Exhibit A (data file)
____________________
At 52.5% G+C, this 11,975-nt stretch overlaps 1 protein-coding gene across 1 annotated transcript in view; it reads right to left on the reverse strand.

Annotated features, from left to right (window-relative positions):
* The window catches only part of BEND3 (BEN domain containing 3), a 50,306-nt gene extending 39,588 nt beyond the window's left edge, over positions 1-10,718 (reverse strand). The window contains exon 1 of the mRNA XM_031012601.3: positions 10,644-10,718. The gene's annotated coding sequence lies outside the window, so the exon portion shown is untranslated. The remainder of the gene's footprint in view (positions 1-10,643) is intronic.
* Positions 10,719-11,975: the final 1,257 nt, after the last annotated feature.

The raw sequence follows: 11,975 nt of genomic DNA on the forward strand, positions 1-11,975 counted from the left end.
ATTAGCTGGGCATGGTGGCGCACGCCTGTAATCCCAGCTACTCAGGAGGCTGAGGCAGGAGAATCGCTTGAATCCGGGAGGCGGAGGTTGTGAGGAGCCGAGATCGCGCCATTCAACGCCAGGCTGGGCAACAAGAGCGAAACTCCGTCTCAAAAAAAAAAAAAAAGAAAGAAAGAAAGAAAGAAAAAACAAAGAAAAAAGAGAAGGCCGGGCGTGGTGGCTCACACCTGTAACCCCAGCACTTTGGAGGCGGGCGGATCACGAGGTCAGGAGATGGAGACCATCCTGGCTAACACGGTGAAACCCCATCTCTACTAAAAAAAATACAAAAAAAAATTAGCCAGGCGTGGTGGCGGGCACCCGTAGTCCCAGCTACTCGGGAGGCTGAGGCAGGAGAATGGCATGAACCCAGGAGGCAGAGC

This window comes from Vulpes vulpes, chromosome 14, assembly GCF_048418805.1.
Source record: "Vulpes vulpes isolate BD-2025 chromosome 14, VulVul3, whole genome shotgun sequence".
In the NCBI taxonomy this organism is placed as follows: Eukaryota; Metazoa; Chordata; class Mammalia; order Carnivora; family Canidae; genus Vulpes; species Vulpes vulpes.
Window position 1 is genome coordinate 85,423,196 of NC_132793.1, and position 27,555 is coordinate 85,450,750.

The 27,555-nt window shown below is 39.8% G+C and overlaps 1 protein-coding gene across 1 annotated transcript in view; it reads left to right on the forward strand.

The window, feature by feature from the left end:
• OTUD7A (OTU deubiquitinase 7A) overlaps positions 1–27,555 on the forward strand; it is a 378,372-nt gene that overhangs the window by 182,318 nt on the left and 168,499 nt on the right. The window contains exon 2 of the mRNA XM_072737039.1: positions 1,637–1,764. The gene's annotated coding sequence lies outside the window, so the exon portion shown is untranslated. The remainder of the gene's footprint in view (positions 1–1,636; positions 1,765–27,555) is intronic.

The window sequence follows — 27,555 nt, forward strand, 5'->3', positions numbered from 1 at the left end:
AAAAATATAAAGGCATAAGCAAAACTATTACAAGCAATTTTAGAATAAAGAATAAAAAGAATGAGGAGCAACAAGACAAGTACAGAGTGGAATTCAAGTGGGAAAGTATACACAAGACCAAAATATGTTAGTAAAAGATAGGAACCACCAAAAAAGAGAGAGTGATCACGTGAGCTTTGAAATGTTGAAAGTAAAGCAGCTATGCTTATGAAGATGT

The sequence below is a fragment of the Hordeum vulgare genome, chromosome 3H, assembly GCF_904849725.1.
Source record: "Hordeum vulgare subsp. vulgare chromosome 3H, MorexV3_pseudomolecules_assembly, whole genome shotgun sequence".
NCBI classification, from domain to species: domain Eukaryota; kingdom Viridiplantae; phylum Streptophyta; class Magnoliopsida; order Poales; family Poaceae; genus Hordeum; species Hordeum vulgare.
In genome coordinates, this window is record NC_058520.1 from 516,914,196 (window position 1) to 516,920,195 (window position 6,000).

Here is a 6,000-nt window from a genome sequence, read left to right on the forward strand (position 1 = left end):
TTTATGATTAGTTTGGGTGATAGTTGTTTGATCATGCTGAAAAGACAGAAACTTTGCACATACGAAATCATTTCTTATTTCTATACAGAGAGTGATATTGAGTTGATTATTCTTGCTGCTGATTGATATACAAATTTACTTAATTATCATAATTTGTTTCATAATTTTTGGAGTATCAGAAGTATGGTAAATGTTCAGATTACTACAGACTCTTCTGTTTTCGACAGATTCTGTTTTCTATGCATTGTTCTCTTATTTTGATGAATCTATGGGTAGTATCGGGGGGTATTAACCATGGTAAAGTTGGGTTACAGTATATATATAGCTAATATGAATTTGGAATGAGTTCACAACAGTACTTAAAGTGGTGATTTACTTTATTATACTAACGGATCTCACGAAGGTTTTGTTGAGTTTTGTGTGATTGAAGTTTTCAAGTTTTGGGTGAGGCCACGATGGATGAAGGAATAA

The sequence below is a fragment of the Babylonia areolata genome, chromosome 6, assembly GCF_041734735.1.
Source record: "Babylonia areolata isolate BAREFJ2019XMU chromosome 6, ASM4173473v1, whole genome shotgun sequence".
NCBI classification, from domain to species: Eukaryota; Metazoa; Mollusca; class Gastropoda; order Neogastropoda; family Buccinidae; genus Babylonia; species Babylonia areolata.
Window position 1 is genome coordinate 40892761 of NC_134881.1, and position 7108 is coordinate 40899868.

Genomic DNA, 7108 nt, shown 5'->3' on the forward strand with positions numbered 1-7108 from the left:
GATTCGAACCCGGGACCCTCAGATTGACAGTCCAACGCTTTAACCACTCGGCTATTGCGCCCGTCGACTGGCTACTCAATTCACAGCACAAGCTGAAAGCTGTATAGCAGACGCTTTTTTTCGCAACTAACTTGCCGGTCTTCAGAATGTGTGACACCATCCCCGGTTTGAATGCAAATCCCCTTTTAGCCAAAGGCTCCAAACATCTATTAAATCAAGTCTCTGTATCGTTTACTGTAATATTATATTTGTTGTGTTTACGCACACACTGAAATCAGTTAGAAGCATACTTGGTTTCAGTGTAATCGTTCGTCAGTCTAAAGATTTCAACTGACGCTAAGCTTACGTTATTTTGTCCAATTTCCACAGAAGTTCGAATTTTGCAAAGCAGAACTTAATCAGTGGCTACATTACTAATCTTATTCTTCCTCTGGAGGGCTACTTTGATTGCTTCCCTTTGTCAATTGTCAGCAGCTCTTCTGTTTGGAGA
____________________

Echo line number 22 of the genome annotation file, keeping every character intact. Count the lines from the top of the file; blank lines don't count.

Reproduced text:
The sequence below is a fragment of the Babylonia areolata genome, chromosome 6, assembly GCF_041734735.1.